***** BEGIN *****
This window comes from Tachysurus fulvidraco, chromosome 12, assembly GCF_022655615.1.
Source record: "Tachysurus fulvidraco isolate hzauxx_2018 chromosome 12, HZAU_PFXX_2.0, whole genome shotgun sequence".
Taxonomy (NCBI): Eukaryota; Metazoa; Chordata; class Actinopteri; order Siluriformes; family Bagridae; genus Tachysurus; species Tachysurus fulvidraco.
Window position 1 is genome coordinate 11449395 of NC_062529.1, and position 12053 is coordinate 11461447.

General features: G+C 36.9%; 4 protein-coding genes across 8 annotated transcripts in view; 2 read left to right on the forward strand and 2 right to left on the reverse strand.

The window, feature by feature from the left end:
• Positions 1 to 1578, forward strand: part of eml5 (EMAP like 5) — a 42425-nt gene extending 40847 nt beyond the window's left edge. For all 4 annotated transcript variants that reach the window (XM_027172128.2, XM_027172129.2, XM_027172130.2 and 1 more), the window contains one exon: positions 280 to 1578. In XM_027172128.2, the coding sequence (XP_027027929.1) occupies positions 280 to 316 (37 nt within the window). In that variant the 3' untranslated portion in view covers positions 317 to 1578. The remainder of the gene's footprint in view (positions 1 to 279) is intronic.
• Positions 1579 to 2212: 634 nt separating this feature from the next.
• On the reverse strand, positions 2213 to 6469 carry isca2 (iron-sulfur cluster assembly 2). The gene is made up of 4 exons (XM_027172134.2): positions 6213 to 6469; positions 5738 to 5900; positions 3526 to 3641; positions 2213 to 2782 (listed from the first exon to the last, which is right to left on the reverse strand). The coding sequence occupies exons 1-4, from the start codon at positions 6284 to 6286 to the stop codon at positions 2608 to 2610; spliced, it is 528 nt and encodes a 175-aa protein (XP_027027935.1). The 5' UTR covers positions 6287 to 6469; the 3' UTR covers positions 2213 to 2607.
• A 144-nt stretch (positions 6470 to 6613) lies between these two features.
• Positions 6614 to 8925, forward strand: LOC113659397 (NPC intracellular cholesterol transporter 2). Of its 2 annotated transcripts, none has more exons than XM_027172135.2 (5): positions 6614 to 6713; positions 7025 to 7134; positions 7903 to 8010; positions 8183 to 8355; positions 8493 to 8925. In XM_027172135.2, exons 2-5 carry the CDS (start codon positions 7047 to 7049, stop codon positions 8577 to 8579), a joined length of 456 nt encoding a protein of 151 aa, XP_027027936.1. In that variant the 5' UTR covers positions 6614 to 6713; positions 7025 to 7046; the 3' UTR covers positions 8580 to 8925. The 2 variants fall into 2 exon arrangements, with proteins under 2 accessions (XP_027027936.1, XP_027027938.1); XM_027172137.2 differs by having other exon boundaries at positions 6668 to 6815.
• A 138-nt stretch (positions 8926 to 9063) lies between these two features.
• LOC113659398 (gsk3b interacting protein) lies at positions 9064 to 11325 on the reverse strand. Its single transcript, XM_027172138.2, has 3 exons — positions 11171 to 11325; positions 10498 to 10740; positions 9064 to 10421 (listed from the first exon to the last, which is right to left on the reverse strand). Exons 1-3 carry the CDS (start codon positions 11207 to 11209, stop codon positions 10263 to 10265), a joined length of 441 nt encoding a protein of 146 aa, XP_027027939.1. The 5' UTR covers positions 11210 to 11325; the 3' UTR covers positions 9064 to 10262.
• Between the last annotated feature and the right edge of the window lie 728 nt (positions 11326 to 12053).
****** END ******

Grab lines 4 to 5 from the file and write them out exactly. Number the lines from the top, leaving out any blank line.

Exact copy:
Window position 1 is genome coordinate 11449395 of NC_062529.1, and position 12053 is coordinate 11461447.

General features: G+C 36.9%; 4 protein-coding genes across 8 annotated transcripts in view; 2 read left to right on the forward strand and 2 right to left on the reverse strand.